In training students to be "wise and winsome apologists," Jones said the program will bring together "individuals with deep expertise in philosophy, history, human development and practical ministry."

R. Albert Mohler Jr., president of Southern Seminary, said apologetics "has always been a central task of the Christian church, but our contemporary context presents an unavoidable apologetic challenge."

"This generation will never know a moment where it's not called to defend the truth and the truthfulness of the Christian faith," Mohler said. "Southern Seminary has been on the front lines of preparing the church for this challenge for many years, but this new concentration of faculty assets and emphasis in one department will make history. I'm very thankful for this faculty and for what this will mean for the church. Together, they will help our students and this entire generation be able to give an answer for the hope that is in them."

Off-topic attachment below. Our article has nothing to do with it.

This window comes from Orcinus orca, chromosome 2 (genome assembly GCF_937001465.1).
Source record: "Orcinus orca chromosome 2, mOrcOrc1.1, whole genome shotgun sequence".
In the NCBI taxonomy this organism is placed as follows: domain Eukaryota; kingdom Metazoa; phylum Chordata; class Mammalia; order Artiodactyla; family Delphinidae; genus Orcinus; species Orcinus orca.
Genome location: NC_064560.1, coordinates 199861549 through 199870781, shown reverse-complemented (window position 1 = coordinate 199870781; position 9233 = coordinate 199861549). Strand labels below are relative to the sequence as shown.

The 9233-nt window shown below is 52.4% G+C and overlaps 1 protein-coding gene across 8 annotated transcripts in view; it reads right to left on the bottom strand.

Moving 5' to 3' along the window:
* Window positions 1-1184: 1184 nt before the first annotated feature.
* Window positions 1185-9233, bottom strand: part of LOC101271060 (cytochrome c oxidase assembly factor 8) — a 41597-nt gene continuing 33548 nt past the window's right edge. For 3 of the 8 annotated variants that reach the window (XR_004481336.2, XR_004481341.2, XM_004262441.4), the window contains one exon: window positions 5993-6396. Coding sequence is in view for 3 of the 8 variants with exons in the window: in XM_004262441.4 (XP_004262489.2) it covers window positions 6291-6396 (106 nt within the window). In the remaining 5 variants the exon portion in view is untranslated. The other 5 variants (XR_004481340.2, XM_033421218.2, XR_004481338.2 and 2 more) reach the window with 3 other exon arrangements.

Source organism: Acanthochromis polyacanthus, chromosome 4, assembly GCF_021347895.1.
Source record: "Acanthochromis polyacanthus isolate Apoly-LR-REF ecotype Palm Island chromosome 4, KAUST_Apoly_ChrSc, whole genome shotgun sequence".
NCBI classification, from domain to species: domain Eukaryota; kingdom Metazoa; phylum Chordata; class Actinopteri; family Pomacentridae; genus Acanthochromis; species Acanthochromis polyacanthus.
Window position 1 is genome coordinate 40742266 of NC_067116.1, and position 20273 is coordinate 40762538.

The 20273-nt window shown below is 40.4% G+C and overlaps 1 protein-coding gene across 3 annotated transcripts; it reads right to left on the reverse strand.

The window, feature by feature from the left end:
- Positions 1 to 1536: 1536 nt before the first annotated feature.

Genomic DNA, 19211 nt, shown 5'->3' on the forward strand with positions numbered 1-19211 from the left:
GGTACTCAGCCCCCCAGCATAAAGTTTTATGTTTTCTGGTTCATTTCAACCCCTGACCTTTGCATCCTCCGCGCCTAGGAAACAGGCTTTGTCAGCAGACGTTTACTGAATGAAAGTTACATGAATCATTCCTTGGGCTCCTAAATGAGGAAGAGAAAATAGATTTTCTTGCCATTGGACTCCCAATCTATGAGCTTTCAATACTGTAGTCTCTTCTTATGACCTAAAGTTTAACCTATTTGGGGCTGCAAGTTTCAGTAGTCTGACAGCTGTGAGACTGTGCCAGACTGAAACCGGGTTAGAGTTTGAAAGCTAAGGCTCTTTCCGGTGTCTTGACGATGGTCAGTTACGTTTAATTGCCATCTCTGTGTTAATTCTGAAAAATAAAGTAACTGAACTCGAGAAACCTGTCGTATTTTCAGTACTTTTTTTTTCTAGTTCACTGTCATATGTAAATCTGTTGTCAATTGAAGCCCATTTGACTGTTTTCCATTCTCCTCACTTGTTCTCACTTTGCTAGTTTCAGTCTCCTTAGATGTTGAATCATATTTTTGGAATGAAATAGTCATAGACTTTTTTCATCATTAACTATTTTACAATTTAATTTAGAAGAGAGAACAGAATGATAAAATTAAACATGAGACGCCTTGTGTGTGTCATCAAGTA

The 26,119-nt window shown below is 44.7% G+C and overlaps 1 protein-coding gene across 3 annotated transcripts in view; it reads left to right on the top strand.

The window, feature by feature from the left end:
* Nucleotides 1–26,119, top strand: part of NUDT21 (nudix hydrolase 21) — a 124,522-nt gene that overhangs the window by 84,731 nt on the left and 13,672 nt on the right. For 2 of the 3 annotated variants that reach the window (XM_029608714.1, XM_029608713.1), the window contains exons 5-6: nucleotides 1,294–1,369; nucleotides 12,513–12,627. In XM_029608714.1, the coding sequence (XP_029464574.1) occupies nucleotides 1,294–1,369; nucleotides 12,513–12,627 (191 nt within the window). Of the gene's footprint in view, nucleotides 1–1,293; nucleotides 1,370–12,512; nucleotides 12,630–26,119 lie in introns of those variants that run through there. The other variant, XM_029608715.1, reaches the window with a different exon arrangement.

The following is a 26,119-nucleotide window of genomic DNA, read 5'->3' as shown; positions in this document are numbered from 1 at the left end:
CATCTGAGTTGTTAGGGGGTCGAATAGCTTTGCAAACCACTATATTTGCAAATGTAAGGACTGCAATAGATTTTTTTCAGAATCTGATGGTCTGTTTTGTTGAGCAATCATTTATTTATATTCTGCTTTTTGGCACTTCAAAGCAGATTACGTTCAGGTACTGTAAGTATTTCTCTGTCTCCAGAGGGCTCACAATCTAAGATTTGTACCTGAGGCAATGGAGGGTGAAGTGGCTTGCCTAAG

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SWBTS family leads teen to faith in Christ

FORT WORTH, Texas (BP) -- When evangelism professor Matt Queen distributed an email "praise report" at Southwestern Baptist Theological Seminary detailing the salvation of a 15-year-old girl, it inspired more reasons to celebrate than just one.

Not only did the email share how Ph.D. student Jonathan Baldwin and his wife Laura led a young teenager named Alexis to the Lord, but it also revealed a key detail of the experience: the Baldwins' three children had accompanied them on the evangelistic outing.